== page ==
Temple Terrace buying 50 body cameras to equip its police officers

The city first used the cameras in 2015 but dropped the program because making it work required more video storage and records staff.
Temple Terrace Police Chief Kenneth Albano, shown here in September with State Attorney Andrew Warren, now has the money to purchase body cameras for his force of 47 officers.
Temple Terrace Police Chief Kenneth Albano, shown here in September with State Attorney Andrew Warren, now has the money to purchase body cameras for his force of 47 officers. [ MONICA HERNDON | Times ]
Published July 15, 2020|Updated July 15, 2020

TEMPLE TERRACE — The city of Temple Terrace will try again to equip its police officers with body cameras after dropping an earlier effort for a lack of video storage and staff to answer public records requests.

The City Council has approved the purchase of 50 body cams at $106,510 to be paid for with money from items forfeited during criminal investigations and held in the Special Law Enforcement Trust Fund. The city will spend another $22,500 for licensing and software and to add a digital evidence technician who will monitor the system. The Temple Terrace Police Department employs 47 officers.

The WatchGuard Vista HD WiFi Body Worn Camera System will complement in-car cameras already in use by the department, the city said in a news release. The body camera system should be in operation by early fall.

“Given our desire to be as transparent as possible in our law enforcement activities within the city, we are fast-tracking the purchase and necessary training in order to equip our officers with body cameras as soon as possible,” said City Manager Charles Stephenson.

The City Council approved the purchase July 7.

Related: Hillsborough sheriff changes mind after protests, seeks full-time body cameras

The Police Department started using body cameras in 2015, making it one of the first in the Tampa Bay area to adopt the technology, said city spokeswoman Laurie Hayes.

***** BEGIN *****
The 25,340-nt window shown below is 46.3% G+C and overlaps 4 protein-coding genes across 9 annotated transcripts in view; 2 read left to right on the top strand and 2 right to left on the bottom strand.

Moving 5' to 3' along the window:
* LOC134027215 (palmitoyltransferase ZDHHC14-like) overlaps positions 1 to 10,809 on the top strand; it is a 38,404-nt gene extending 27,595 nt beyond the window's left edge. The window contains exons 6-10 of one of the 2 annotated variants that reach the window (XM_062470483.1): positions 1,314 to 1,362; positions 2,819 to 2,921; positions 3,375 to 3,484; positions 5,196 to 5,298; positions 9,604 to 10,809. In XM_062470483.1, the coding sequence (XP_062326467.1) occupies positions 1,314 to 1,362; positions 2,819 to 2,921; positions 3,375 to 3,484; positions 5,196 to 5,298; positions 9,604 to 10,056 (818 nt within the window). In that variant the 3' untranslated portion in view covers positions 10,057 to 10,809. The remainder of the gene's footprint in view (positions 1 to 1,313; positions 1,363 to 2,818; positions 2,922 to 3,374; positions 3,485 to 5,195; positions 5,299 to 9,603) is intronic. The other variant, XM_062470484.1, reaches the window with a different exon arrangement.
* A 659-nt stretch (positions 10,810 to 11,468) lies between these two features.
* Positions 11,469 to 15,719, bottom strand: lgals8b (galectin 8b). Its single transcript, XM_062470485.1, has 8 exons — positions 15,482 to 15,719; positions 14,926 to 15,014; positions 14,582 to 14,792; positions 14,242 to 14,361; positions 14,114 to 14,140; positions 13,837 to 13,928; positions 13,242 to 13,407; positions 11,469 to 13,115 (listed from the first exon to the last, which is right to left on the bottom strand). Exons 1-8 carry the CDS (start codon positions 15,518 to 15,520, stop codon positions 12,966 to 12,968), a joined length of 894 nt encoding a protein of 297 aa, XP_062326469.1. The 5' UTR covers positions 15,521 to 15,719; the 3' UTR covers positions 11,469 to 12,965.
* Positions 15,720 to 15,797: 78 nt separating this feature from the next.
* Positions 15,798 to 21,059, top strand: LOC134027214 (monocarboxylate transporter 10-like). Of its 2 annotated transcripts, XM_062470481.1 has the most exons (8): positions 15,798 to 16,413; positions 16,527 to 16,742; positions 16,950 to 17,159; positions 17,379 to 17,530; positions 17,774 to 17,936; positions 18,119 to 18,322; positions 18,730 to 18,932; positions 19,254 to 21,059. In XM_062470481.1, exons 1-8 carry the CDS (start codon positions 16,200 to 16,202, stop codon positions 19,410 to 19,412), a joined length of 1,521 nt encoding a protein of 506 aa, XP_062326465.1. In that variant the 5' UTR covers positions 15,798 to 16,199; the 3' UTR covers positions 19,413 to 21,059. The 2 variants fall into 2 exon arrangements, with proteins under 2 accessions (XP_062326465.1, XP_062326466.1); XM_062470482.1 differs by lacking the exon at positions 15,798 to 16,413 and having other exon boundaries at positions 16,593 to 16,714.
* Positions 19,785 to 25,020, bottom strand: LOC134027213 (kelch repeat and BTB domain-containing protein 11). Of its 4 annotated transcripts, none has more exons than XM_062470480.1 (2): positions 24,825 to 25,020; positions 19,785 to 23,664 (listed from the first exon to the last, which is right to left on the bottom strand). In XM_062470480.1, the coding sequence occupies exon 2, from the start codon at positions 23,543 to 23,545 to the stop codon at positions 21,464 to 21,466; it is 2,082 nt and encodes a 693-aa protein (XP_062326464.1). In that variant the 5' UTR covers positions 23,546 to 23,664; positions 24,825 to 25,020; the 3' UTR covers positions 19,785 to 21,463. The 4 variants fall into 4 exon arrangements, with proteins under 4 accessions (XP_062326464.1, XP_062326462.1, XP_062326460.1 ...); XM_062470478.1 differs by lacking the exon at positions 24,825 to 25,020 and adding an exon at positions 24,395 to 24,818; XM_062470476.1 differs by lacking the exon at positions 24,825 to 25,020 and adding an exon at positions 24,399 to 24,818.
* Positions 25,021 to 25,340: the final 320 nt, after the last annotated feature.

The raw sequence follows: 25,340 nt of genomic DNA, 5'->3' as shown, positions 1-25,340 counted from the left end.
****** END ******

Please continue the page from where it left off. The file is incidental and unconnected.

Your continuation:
But within two years, the department discontinued the system because limited server space meant it couldn’t adequately store the video data, Hayes said. The cameras ran constantly while officers were on duty. The new cameras will be activated by the officers.

In addition, the department also lacked the manpower needed under the old system to review and redact the video in response to public records requests.

The City Council vote marked another step toward bringing Tampa Bay’s local law enforcement agencies in line with many of their counterparts in Florida and across the country.

The Hillsborough County Commission voted June 16 to allow Sheriff Chad Chronister to move forward with the purchase of cameras that would run full time, not just when a deputy draws a sidearm or stun gun as Chronister originally planned. The sheriff told commissioners he changed his mind because of public outcry over the death of George Floyd, the Black man who died at the hands of a white police officer in Minneapolis on May 25.

The Tampa Police Department is moving forward with the purchase of 650 body-worn cameras, one for every officer through the rank of corporal. City officials earlier in the year had decided to hold off on the purchase due to concerns about a financial hit from the pandemic. Then, Mayor Jane Castor announced on June 2 that the city would refinance bonds to help free up up money for the $7.4 million purchase.

Keep up with Tampa Bay’s top headlines

Keep up with Tampa Bay’s top headlines

Subscribe to our free DayStarter newsletter

We’ll deliver the latest news and information you need to know every morning.

You’re all signed up!

Want more of our free, weekly newsletters in your inbox? Let’s get started.

Explore all your options

Staff writer Tony Marrero contributed to this report.

• • •

Coverage of local and national protests from the Tampa Bay Times

HOW TO SUPPORT: Whether you’re protesting or staying inside, here are ways to educate yourself and support black-owned businesses.

WHAT PROTESTERS WANT: Protesters explain what changes would make them feel like the movement is successful.

WHAT ARE NON-LETHAL AND LESS-LETHAL WEAPONS? A guide to what’s used in local and national protests.

WHAT ARE ARRESTED PROTESTERS CHARGED WITH? About half the charges filed have included unlawful assembly.

CAN YOU BE FIRED FOR PROTESTING? In Florida, you can. Learn more.

HEADING TO A PROTEST? How to protect eyes from teargas, pepper spray and rubber bullets.